“I have a bad feeling about this” are actually words to live by
As leader of Jedi Council in the “Star Wars” universe, Yoda was essentially their CEO.
It was his job to see the future, a talent specially honed by the visionary warrior monks, yet he consistently allowed his vision to be clouded by the dark side of the Force. Despite his strength, experience, authority, and wisdom, Yoda was shockingly poor at understanding what was going on around him until it was too late.
Over a period of a decade, the Jedi Grand Master worked directly with the Dark Lord of the Sith, Darth Sidious, who was hiding right under Yoda’s nose as Supreme Chancellor of the Galactic Republic. Yoda’s failure to recognize changes as they occurred led to the rise of Palpatine’s empire and the overhaul of an entire culture’s way of life.
What did Yoda do when confronted with confusing facts and suspicious leads? He retired to his chambers to meditate, but did nothing.
Yes, Yoda has encoded.
Unfortunately, this is all too common in the leadership of established companies. Many leaders act like they believe good times never end, or don’t care if they do.
Whether the example is the CEO of Kodak dismissing digital photography or the CEO of Blockbuster infamously downplaying the threat of Netflix, it seems there’s always another leader happily ignoring the winds of change.
“I have a bad feeling about this” are words that managers should live by, because the joke shows awareness and initiative.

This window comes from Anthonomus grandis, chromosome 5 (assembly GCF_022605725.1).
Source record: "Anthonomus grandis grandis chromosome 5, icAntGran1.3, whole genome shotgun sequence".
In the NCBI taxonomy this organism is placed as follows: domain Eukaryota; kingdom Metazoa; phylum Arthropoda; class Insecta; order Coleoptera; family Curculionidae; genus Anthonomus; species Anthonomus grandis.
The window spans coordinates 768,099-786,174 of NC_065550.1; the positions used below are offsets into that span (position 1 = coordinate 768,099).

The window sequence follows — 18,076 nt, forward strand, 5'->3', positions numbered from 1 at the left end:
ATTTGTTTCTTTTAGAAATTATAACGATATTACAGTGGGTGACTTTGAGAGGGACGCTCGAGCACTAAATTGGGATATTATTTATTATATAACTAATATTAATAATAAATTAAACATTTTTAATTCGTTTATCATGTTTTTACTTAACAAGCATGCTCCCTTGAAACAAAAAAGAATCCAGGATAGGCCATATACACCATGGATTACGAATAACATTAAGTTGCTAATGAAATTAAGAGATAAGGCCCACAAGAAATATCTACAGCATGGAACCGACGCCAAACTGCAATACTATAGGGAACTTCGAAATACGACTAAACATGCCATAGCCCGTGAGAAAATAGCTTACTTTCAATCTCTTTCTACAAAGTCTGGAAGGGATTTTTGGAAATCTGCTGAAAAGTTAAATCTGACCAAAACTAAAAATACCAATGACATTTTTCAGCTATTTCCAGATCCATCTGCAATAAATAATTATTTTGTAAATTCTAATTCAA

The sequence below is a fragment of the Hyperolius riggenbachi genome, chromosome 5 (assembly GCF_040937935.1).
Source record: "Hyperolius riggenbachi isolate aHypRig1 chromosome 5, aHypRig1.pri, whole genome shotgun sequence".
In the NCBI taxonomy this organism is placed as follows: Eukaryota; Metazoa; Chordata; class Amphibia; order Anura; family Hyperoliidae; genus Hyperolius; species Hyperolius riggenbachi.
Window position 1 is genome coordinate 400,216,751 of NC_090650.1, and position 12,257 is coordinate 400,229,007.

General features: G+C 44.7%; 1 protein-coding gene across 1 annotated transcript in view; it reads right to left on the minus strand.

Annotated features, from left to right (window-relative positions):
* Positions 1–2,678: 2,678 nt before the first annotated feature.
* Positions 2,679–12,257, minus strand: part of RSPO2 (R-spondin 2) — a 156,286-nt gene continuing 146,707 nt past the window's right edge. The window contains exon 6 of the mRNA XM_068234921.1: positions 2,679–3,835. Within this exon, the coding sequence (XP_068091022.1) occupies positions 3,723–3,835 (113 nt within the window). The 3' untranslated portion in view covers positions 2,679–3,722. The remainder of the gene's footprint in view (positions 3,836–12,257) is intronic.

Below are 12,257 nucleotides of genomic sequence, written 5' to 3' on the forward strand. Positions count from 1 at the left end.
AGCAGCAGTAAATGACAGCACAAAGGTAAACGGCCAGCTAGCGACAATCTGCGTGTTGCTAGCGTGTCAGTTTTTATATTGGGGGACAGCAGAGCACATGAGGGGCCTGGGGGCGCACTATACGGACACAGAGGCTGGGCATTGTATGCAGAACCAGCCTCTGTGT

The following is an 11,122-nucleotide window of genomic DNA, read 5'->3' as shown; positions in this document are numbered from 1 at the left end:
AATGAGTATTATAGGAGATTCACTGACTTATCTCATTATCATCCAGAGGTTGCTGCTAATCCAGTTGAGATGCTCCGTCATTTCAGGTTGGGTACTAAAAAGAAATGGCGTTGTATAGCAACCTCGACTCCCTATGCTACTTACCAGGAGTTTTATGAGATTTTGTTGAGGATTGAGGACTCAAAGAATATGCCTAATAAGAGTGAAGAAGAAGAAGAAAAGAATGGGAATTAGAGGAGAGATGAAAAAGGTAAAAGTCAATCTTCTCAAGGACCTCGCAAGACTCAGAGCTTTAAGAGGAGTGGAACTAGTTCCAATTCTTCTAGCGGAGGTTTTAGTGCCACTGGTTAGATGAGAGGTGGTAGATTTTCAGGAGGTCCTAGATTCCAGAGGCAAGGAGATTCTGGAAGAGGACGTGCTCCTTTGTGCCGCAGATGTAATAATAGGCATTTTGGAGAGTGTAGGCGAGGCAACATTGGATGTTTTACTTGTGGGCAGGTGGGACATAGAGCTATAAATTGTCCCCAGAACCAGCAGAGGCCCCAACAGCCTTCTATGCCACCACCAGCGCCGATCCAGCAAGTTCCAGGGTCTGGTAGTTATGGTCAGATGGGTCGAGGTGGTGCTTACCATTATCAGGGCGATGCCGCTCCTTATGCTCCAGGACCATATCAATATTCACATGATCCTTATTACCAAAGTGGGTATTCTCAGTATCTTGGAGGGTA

Unlike Yoda, Jedi Knight Obi-Wan Kenobi combined insight and action to keep hope for the future.
Seeing the future is also the goal of startup founders, corporate leaders and venture capitalists. With that in mind, here are five lessons from Obi-Wan Kenobi’s exploits and how corporate and startup leaders can apply those ideas to develop transformational strategies and tactics:
Find problems before they start by collecting street-level data
When the Sith criticize the Jedi for arrogance, their argument is justified because the Jedi leader, Yoda, is out of touch. The Jedi Council literally sits in an ivory tower and sends Obi-Wan Kenobi on missions. As one of the top Jedi field agents, he is able to gather first-hand information to understand what is going on in the Republic. It is Kenobi who first learns during the Clone Wars that Darth Tyranus is in fact Count Dooku, and he continues to pull the strings of every clue he finds, always looking for more. Likewise, it is Kenobi who travels to Kamino in Episode II to solve the mystery of the clone army.
The lesson for innovators is that you cannot meditate your path to organizational change. The “Star Wars” refrain “I got a bad feeling about this” could be equated with “Only the Paranoid Survive” by Intel co-founder Andy Grove. Grove’s definition of paranoia can be interpreted to mean that it’s important to be alert at all times. This implies not settling for a lack of clarity and doing research to get ‘street level’ information about markets, customers and the state of everyone else’s skills.
On a practical level, street level data means that companies should meet many potentially disruptive startups and startups should meet with potentially complementary or competing companies. Everyone should meet as many customers and prospects as possible.
Be brave and determined
Obi-Wan tracks down General Grievous on Utapau in Episode III. While the Separatist cyborg leader has killed dozens of Jedi, the vastly outnumbered Kenobi realizes he must take the risk of confronting Grievous. Leaping from above amidst dozens of enemy droids, he delivers a line that has become meme fodder: “Hello there.”
5 lessons from ‘Star Wars’ that can transform startup managers’ strategies and tactics – TechCrunch Source link 5 lessons from ‘Star Wars’ that can transform startup managers’ strategies and tactics – TechCrunch